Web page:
Tag Archives: kitchen

TTG Kitchen Gardeners – Celebrating Compost in May: Rich Soil from Food Waste and Worms

Image via domesticgeekgirl.com

Waste is everything…

To your garden that is. Kitchen waste is also one of the biggest problems facing our city councils in tackling waste management. But if you compost, keep worms or backyard chickens, you shouldn’t need to throw anything organic in your green bins.

Come along to our third workshop of 2015 and learn tips for the perfect compost, and encouraging worms.

The workshop will be run by compost expert and waste separation consultant Kim Frankowiak and Kitchen Gardeners’ resident ‘chook lady’ Barb Frey, who will be sharing their knowledge on setting up a practical compost area using bought or recycled materials. Be prepared to get your hands dirty! We have some great compost to show off, with bin composters, worms, bokashi and more. Check out the pictures below to see the compost Barb and Kim have been ‘cooking’ up.

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See what happened to this grapefruit!

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Kids’ Club

Kids are welcome – we’ll have some hands-on children’s activities happening in conjunction with the workshop if your child wishes to play, so please make sure they are wearing gardening clothes. You may like to bring little gloves too.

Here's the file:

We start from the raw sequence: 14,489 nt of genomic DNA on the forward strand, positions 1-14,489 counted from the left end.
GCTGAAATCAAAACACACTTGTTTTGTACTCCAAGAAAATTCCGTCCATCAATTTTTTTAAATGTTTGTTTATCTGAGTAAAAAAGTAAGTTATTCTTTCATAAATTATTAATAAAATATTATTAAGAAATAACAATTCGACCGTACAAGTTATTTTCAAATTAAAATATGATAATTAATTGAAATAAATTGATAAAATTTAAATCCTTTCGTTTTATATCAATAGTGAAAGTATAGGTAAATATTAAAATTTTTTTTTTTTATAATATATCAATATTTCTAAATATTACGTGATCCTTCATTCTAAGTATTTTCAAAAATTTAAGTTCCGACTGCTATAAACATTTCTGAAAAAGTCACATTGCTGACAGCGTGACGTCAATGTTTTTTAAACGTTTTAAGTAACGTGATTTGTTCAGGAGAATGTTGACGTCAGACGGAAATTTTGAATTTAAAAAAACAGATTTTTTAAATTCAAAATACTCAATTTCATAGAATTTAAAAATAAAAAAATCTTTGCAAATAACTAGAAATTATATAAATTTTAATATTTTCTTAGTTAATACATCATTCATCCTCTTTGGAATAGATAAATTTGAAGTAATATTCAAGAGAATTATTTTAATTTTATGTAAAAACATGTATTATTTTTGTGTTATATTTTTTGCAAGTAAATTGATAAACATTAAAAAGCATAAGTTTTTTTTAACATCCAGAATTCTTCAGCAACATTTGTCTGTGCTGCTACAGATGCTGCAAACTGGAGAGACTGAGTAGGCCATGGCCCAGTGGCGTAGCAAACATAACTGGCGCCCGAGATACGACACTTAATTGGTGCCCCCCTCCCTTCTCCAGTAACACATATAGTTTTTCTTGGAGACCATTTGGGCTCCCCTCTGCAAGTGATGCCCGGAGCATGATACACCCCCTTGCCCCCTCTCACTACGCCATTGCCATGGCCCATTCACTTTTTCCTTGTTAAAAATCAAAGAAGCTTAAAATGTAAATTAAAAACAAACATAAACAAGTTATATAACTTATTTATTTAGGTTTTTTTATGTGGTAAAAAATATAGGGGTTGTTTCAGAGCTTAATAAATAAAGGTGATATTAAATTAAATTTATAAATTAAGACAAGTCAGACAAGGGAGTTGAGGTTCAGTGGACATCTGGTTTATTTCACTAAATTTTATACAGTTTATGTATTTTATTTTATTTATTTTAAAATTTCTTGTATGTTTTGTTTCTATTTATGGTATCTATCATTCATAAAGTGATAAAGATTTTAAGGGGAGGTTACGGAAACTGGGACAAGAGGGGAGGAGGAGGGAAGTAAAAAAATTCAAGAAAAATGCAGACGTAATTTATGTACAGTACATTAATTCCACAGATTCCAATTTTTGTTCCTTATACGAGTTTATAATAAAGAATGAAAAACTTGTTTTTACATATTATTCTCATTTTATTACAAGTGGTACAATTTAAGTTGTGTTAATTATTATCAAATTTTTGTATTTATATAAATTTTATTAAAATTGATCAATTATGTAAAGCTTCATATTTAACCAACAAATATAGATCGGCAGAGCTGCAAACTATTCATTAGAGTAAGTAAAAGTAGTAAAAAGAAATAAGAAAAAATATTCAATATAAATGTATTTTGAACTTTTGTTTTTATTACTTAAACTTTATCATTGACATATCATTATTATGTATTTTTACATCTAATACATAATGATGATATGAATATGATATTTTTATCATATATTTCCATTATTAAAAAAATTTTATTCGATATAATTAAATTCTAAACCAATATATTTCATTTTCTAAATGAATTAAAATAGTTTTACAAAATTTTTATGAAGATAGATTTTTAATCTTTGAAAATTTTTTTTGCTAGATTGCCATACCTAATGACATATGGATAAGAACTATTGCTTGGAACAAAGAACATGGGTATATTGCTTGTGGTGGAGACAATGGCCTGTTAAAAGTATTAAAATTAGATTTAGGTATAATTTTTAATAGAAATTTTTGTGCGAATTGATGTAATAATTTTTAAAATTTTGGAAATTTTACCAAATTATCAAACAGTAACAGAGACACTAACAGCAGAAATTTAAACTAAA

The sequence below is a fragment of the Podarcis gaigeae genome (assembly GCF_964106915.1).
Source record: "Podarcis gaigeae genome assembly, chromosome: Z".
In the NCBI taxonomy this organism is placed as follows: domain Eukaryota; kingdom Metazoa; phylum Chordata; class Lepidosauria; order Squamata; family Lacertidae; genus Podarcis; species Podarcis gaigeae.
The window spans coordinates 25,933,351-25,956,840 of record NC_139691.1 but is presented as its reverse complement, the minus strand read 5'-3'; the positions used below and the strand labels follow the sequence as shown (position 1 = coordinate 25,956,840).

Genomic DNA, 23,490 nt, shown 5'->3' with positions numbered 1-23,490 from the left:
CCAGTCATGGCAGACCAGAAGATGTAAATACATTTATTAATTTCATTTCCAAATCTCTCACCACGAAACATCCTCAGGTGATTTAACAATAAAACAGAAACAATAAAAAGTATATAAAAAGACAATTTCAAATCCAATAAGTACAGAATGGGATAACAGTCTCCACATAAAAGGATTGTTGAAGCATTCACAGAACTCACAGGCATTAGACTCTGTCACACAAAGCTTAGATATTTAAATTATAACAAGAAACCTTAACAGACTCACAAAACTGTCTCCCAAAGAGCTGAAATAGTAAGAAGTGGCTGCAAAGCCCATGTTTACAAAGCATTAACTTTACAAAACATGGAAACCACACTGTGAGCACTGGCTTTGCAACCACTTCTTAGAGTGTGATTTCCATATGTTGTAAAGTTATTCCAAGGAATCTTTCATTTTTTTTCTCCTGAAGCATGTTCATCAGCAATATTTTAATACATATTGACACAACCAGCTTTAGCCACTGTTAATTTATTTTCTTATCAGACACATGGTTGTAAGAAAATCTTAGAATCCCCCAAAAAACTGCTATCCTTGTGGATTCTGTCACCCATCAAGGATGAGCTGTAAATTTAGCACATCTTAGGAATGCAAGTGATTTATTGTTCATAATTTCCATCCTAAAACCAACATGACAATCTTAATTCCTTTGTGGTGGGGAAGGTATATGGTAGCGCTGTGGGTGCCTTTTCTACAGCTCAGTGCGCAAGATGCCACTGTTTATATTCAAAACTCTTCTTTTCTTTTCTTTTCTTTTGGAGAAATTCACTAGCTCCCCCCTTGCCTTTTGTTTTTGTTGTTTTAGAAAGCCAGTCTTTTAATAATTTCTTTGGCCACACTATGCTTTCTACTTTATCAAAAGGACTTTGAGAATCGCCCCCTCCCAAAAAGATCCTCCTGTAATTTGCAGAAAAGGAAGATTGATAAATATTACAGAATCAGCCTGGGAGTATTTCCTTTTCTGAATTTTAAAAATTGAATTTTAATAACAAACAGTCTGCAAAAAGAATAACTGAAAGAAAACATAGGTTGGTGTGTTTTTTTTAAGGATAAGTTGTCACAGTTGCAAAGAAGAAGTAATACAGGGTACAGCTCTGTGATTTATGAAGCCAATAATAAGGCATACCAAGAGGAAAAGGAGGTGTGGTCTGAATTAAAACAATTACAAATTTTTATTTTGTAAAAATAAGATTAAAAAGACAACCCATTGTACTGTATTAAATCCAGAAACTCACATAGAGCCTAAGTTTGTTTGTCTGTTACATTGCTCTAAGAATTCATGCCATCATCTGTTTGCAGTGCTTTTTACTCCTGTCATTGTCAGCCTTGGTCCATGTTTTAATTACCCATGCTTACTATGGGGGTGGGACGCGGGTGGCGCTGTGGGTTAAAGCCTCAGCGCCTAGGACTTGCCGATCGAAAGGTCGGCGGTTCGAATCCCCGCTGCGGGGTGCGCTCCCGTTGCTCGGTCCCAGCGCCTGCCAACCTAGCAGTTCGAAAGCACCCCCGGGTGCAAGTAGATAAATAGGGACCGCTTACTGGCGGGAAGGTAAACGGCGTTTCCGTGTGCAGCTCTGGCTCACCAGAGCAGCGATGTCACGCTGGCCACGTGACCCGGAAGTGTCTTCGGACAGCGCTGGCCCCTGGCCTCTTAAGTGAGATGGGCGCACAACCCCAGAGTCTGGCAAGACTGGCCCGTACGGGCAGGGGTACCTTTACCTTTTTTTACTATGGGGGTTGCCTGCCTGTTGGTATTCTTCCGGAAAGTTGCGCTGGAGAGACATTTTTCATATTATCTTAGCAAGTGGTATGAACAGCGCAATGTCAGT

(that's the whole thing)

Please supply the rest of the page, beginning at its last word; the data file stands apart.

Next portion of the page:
We like to share. Please bring:

    • Something from your garden/kitchen for the sharing table (eg. seedlings, fruit, herbs, eggs etc)
    • Something to share for afternoon tea.

Event details:

RSVP: We’ll be in a Bassendean back yard. Please RSVP via Eventbrite so we can have an idea of how many people to expect.

Date: Sunday 17 May

Venue: Barb’s place in Bassendean, address will be sent when you RSVP.

Time: Join us from 2pm until 4pm.

Thanks to:

This project is funded by the Waste Authority through the Waste Avoidance and Resource Recovery Account.

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TTG Kitchen Gardeners Grape Jam Blog

Kitchen Gardeners' local Grape Jam

Kitchen Gardeners’ Grape Jam (in January)